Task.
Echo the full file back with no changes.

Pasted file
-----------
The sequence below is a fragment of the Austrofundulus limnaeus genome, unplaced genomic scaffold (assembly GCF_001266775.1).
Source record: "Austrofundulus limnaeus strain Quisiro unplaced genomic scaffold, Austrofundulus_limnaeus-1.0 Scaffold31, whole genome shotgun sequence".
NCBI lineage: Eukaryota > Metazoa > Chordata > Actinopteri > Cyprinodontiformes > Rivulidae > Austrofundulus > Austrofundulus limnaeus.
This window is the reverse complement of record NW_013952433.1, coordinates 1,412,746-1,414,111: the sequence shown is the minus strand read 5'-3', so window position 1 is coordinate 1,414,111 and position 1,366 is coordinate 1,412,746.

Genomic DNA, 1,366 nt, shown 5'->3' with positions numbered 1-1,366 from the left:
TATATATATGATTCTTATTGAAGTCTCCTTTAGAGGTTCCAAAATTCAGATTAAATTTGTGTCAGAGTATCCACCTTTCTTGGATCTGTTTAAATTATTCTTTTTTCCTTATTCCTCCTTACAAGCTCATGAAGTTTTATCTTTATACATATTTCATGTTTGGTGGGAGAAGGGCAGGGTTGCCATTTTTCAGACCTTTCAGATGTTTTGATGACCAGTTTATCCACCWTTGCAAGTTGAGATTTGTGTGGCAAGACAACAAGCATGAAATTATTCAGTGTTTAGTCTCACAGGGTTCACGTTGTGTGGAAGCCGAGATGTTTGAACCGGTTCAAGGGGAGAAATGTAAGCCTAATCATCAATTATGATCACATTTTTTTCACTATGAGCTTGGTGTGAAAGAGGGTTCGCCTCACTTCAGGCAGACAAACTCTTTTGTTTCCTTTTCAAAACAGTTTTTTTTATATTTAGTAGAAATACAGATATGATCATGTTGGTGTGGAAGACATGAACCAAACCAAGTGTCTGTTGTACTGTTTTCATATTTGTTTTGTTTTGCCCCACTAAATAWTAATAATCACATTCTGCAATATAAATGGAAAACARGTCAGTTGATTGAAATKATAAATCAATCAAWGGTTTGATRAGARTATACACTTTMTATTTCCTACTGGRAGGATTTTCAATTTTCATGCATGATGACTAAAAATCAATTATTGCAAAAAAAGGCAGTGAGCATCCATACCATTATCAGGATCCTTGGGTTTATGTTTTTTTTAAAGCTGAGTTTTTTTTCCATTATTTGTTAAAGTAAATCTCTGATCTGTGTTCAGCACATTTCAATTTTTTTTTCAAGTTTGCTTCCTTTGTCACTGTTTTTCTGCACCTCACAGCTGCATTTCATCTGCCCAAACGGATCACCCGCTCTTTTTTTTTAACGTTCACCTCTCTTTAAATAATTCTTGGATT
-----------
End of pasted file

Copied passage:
The sequence below is a fragment of the Austrofundulus limnaeus genome, unplaced genomic scaffold (assembly GCF_001266775.1).
Source record: "Austrofundulus limnaeus strain Quisiro unplaced genomic scaffold, Austrofundulus_limnaeus-1.0 Scaffold31, whole genome shotgun sequence".
NCBI lineage: Eukaryota > Metazoa > Chordata > Actinopteri > Cyprinodontiformes > Rivulidae > Austrofundulus > Austrofundulus limnaeus.
This window is the reverse complement of record NW_013952433.1, coordinates 1,412,746-1,414,111: the sequence shown is the minus strand read 5'-3', so window position 1 is coordinate 1,414,111 and position 1,366 is coordinate 1,412,746.

Genomic DNA, 1,366 nt, shown 5'->3' with positions numbered 1-1,366 from the left:
TATATATATGATTCTTATTGAAGTCTCCTTTAGAGGTTCCAAAATTCAGATTAAATTTGTGTCAGAGTATCCACCTTTCTTGGATCTGTTTAAATTATTCTTTTTTCCTTATTCCTCCTTACAAGCTCATGAAGTTTTATCTTTATACATATTTCATGTTTGGTGGGAGAAGGGCAGGGTTGCCATTTTTCAGACCTTTCAGATGTTTTGATGACCAGTTTATCCACCWTTGCAAGTTGAGATTTGTGTGGCAAGACAACAAGCATGAAATTATTCAGTGTTTAGTCTCACAGGGTTCACGTTGTGTGGAAGCCGAGATGTTTGAACCGGTTCAAGGGGAGAAATGTAAGCCTAATCATCAATTATGATCACATTTTTTTCACTATGAGCTTGGTGTGAAAGAGGGTTCGCCTCACTTCAGGCAGACAAACTCTTTTGTTTCCTTTTCAAAACAGTTTTTTTTATATTTAGTAGAAATACAGATATGATCATGTTGGTGTGGAAGACATGAACCAAACCAAGTGTCTGTTGTACTGTTTTCATATTTGTTTTGTTTTGCCCCACTAAATAWTAATAATCACATTCTGCAATATAAATGGAAAACARGTCAGTTGATTGAAATKATAAATCAATCAAWGGTTTGATRAGARTATACACTTTMTATTTCCTACTGGRAGGATTTTCAATTTTCATGCATGATGACTAAAAATCAATTATTGCAAAAAAAGGCAGTGAGCATCCATACCATTATCAGGATCCTTGGGTTTATGTTTTTTTTAAAGCTGAGTTTTTTTTCCATTATTTGTTAAAGTAAATCTCTGATCTGTGTTCAGCACATTTCAATTTTTTTTTCAAGTTTGCTTCCTTTGTCACTGTTTTTCTGCACCTCACAGCTGCATTTCATCTGCCCAAACGGATCACCCGCTCTTTTTTTTTAACGTTCACCTCTCTTTAAATAATTCTTGGATT